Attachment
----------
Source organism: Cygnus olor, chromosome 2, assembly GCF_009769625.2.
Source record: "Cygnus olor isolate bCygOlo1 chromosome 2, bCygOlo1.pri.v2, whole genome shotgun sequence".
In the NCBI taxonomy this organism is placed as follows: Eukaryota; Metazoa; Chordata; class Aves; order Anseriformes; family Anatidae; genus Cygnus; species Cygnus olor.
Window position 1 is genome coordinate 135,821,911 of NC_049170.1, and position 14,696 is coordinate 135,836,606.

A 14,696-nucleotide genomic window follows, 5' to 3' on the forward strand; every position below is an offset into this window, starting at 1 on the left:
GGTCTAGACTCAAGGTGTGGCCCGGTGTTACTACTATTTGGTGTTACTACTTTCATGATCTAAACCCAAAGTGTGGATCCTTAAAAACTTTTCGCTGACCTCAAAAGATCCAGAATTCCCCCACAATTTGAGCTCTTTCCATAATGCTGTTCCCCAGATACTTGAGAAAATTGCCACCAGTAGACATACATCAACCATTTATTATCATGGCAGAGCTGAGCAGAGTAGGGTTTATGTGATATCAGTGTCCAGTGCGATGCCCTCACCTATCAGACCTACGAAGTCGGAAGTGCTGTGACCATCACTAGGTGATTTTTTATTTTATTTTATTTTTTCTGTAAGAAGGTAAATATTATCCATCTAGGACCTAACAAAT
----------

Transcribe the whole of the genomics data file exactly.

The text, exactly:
Source organism: Cygnus olor, chromosome 2, assembly GCF_009769625.2.
Source record: "Cygnus olor isolate bCygOlo1 chromosome 2, bCygOlo1.pri.v2, whole genome shotgun sequence".
In the NCBI taxonomy this organism is placed as follows: Eukaryota; Metazoa; Chordata; class Aves; order Anseriformes; family Anatidae; genus Cygnus; species Cygnus olor.
Window position 1 is genome coordinate 135,821,911 of NC_049170.1, and position 14,696 is coordinate 135,836,606.

A 14,696-nucleotide genomic window follows, 5' to 3' on the forward strand; every position below is an offset into this window, starting at 1 on the left:
GGTCTAGACTCAAGGTGTGGCCCGGTGTTACTACTATTTGGTGTTACTACTTTCATGATCTAAACCCAAAGTGTGGATCCTTAAAAACTTTTCGCTGACCTCAAAAGATCCAGAATTCCCCCACAATTTGAGCTCTTTCCATAATGCTGTTCCCCAGATACTTGAGAAAATTGCCACCAGTAGACATACATCAACCATTTATTATCATGGCAGAGCTGAGCAGAGTAGGGTTTATGTGATATCAGTGTCCAGTGCGATGCCCTCACCTATCAGACCTACGAAGTCGGAAGTGCTGTGACCATCACTAGGTGATTTTTTATTTTATTTTATTTTTTCTGTAAGAAGGTAAATATTATCCATCTAGGACCTAACAAAT